© 2012 . All rights reserved. IMG_9872.cabbage

Cabbage Head or Chemo Brain?

 As unattractive as this photo is, it is beautiful to me because it is evidence of the healing process my body has gone through in the last few months.

Chemo fingernails

Chemotherapy drugs are designed to attack reproducing cells, but unfortunately they cannot tell the difference between the enemy reproducing cancer cells and the cells of normal tissues.  Little fingernail cells and hair cells, happily in the process of copying themselves to keep me looking lovely and feminine, found themselves one day being cruelly attacked.  Such an unfair fate for little cells just trying to do their job! 

 These photos are evidence of the resilience of the human body, and the wonderful resumption of proper cell division in hidden places.  The last remnants of chemo nails are about to disappear.

Thumbs up for the cell cycle!

Chemo thumbnail

Now let’s find some hand cream, nail file, and polish for crying out loud!

A more obvious sign of successful cell reproduction is that I’m growing a new head of hair. 

Everyone asks me the same question, “Is it curly?” 

Yes, it’s pretty curly, and no, it wasn’t that way before. 

The curl on top is okay, but the back reminds me a bit of a cupie doll.  Okay for a toddler, but not exactly what I’m going for, so I’m thinking a slight trim might be in order.  I’m sure many of you (at least three or four) are just dying to know more about that, so I’ll have more about that at another time.  Stay tuned.   

It’s harder to measure what’s going on underneath that new head of hair. At times I feel like the brain inside is functioning about as efficiently as this head of cabbage from my garden.

 Cabbage in the Garden

To say that the forgetfulness I am experiencing is a completely new thing would be inaccurate.  I naturally tend to be a bit scatterbrained, and numbers have never seemed to stay in my brain for long.  I’ve always said they would put on my tombstone “She wasn’t paying attention,” because it could be said of me in many situations.   So maybe the foggy state of my brain in the last few months is just business as usual.  Or maybe it came as a gift for my fiftieth birthday.  Is it a result of chemtherapy, referred to as “chemo brain”?  Weariness from a couple of years of intensely emotional events?  Or a combination of them all?

Whatever it’s source it does add some stress to my workday and to social situations.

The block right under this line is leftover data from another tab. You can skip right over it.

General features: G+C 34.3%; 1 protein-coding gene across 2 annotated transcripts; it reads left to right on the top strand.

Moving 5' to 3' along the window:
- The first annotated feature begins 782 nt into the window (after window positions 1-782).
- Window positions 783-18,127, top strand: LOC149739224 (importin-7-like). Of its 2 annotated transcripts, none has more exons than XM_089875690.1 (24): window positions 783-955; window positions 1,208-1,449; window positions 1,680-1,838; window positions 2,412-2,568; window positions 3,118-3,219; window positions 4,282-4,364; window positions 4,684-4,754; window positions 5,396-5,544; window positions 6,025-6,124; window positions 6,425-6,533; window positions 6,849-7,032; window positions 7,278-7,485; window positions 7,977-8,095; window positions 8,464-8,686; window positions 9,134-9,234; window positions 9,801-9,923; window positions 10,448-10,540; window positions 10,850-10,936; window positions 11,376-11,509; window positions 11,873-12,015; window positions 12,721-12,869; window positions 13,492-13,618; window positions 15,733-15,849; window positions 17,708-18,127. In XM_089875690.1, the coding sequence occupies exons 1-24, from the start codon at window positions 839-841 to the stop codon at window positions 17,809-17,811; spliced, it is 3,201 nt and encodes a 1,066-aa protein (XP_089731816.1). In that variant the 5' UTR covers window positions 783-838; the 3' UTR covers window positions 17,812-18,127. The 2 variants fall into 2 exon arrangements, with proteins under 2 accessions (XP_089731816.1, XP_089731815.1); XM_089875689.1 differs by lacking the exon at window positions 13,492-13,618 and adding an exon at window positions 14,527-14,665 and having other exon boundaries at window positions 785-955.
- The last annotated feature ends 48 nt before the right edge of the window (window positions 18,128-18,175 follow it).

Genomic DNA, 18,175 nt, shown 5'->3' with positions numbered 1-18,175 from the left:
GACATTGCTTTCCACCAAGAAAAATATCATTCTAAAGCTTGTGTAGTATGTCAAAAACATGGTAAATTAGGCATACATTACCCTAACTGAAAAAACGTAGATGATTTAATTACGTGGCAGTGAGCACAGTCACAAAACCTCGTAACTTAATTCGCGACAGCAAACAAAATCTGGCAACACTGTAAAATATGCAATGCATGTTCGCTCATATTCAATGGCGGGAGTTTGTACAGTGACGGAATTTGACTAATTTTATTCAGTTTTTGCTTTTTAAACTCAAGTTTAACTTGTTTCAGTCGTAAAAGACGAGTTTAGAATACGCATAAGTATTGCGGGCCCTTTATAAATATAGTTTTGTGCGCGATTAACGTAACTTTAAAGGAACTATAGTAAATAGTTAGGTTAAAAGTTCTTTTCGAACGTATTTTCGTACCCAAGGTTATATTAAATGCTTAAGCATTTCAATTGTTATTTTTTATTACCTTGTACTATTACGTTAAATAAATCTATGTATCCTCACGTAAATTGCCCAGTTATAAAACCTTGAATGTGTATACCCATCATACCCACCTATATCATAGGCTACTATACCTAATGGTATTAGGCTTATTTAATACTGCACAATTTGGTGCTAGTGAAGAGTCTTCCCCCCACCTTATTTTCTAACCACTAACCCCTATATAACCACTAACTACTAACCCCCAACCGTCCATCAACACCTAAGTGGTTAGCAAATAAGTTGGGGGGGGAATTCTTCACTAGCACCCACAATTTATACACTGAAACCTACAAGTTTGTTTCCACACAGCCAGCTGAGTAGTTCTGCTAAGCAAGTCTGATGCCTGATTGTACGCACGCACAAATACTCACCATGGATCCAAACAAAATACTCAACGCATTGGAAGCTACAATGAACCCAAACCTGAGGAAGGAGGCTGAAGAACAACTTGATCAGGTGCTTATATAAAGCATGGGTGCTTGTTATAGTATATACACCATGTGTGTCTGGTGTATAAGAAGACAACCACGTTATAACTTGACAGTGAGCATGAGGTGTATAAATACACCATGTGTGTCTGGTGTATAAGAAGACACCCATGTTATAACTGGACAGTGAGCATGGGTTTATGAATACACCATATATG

According to the Mayo Clinic website, signs and symptoms of chemo brain may include:

  • Being unusually disorganized  (As opposed to usually disorganized?)

  • Confusion (Huh?)

  • Difficulty concentrating  (Like when I found that I had put my boiled egg on the plate and put the plate back in the dish cabinet?)

  • Difficulty finding the right word (Or the name of that person I’ve known for 12 years?)

  • Difficulty learning new skills (Like how to use the new gradebook program, and the new website program, and the new subfinding system, and…)

  • Difficulty multitasking  (Never a strength, but managing multiple ten year olds requires multitasking.)

  • Fatigue (anyone out there not experiencing this?)

  • Feeling of mental fogginess  (Yep, that’s the feeling.)

  • Short attention span  (Nothing new. Remember what I said about my tombstone?)

  • Short-term memory problems (What were we talking about?)

  • Taking longer than usual to complete routine tasks (Like this post?)

  • Trouble with verbal memory, such as remembering a conversation (Rather inconvenient when talking to a parent about that certain incident with that one student more than a week ago.)

  • Trouble with visual memory, such as recalling an image or list of words (Numbers are even worse.)

Signs and symptoms of cognitive or memory problems vary from person to person and are typically temporary, (here’s the good news) often subsiding within two years of completion of cancer treatment.

If chemo brain is to blame for my muddled brain, then I suppose the answer for it is the same as for growing cabbage or curing baldness or bad fingernails; Give it some time. 

 

Cabbage leaves in the rain

 

Grow cabbage, grow!

Garden cabbage with raindrops

In the meantime I appreciate your patience.  And if it’s not too much trouble, would everyone wear a nametag?

Blessings,

 

One Comment

  1. Posted 20 Feb ’12 at 10:06 am | Permalink

    Laura Nell,
    It’s so wonderful that your body is responding to the drugs! Yeah! As for the cabbage brain, I open the pantry door and forget why! It’s crazy! I’m blaming it on menopause.:) Are the David Austin roses gorgeous? I love all the names. You ought to do a post and give us novices some nips.:)

3 Trackbacks

  1. By So How’s That Working for Me? on 16 Apr ’12 at 11:34 pm

    [...] permalink. Post a comment. Leave a Trackback (URL). As I have mentioned in an earlier post, my rememberer seems to be broken.  That part of me has never functioned at full capacity, but of late it is in a terrible state of [...]

  2. By Adventures in Silk Land on 1 May ’12 at 9:39 am

    [...] I admit, I don’t really remember the exact words.  I’ve already told you I can’t remember what I had for breakfast by the time lunch rolls around, but I’m pretty sure it was something [...]

  3. By Watercolor Memories on 28 Jul ’12 at 11:10 am

    [...] experience was like a magic potion for the Remembering Part of My Brain, a part that gives me some trouble on occasion.  [...]

Post a Comment

Your email is never published nor shared. Required fields are marked *

*
*

You may use these HTML tags and attributes: <a href="" title=""> <abbr title=""> <acronym title=""> <b> <blockquote cite=""> <cite> <code> <del datetime=""> <em> <i> <q cite=""> <strike> <strong>